withdrawing athletes, and foreign delegations slamming the games village
      as “unfit for human inhabitation”. All of this is amidst pervasive
      anxiety over an impending Lucknow High Court verdict over the
      politically charged Ayodhya issue, expected on Friday.
    • On
      Tuesday, Delhi reported 79 more cases of dengue, taking the total
      number of people infected with the mosquito-borne disease to 2,450.
    • The
      organisers are yet to obtain a terror insurance cover for the 9,000
      athletes, games staff and officials for the sporting event. Insurance
      broker Trinity Group, which has to arrange for insurance cover of the
      CWG, said reinsurer Lloyd’s Syndicate on Monday withdrew from covering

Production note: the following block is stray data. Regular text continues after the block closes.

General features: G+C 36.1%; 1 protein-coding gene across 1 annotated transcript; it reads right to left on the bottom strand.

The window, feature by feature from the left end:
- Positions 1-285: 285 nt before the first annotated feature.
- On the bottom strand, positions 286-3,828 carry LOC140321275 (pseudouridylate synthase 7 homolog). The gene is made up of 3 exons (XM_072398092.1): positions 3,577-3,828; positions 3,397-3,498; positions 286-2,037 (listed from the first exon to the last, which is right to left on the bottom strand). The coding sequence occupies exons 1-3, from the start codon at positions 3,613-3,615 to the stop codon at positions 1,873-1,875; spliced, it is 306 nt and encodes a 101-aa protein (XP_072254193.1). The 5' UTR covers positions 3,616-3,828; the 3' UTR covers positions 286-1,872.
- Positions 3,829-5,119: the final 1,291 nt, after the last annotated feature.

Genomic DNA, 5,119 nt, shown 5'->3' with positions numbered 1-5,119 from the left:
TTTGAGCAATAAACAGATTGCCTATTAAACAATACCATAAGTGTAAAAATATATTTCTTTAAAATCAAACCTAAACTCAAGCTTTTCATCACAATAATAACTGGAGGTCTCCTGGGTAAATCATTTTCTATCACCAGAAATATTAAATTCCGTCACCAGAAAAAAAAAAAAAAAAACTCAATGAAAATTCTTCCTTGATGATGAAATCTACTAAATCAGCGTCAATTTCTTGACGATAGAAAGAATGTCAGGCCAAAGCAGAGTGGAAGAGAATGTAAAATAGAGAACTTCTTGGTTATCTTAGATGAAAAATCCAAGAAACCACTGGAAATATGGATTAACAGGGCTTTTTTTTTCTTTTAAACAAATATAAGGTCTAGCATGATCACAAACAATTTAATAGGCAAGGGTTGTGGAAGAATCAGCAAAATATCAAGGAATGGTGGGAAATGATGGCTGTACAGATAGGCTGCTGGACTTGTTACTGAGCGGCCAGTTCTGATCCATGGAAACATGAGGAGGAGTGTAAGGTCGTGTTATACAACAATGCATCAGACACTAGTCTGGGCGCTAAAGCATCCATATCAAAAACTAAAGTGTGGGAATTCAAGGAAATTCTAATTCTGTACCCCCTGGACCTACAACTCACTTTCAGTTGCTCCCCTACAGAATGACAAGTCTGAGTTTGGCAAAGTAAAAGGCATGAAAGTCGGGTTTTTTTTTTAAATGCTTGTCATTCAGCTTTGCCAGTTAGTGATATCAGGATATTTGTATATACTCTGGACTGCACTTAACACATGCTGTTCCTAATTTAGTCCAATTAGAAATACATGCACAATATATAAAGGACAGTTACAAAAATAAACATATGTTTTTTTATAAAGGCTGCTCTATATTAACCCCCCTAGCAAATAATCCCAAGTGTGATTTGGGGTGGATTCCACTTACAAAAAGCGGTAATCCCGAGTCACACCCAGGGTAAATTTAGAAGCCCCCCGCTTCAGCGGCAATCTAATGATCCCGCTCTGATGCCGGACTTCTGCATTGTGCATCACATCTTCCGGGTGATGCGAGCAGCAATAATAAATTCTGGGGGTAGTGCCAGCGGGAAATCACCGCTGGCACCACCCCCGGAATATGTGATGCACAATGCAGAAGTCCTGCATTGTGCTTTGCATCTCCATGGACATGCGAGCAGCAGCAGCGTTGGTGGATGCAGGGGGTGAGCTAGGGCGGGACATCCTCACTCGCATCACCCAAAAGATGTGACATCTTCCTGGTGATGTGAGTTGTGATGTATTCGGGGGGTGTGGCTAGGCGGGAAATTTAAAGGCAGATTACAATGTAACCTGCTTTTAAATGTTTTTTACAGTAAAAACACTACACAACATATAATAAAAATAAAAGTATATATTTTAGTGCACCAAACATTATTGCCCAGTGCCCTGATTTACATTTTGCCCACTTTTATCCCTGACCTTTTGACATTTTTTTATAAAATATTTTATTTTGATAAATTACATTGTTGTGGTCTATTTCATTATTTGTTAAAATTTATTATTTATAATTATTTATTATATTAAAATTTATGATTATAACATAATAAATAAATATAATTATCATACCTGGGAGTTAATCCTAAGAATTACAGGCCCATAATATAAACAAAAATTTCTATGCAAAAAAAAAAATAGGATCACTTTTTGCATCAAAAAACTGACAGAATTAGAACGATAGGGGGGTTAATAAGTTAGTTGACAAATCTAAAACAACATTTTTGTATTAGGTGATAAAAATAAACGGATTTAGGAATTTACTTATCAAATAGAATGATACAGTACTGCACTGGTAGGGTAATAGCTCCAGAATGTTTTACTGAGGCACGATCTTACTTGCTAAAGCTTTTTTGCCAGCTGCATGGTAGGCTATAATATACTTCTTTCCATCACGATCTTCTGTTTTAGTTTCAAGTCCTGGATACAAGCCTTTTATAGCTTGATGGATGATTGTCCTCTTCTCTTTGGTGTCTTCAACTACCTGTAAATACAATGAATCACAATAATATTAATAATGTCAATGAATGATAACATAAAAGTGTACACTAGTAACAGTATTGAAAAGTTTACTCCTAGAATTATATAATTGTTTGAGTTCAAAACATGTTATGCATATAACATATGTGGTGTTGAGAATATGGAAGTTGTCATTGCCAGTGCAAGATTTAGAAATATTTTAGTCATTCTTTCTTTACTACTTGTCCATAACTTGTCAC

any losses arising out of a terror attack during the games. The
      reinsurer withdrew after Sunday’s firing incident.
Finance & Economy
  • What explains the volatility in IIP numbers?  What’s wrong with the calculation regarding GDP?
    • Such
      questions are sure to have crossed your minds, had you been following
      the news in recent weeks.  To get an explanation for such questions,
      reading this interview is a must.  Take a look.  
  • India, US may sign $3.5-b defence deal
    • The
      largest-ever defence deal between India and the US — acquisition of 10
      C-17 Globemaster transport aircraft by the Indian Air Force for $3.5
      billion, nearly Rs. 16,100 crore at current exchange rates, — is likely
      to be inked during US President Barack Obama’s planned visit to India
      this November. Negotiations have reached the final stage and each of the
      giant transport aircraft, which can carry helicopters too, would be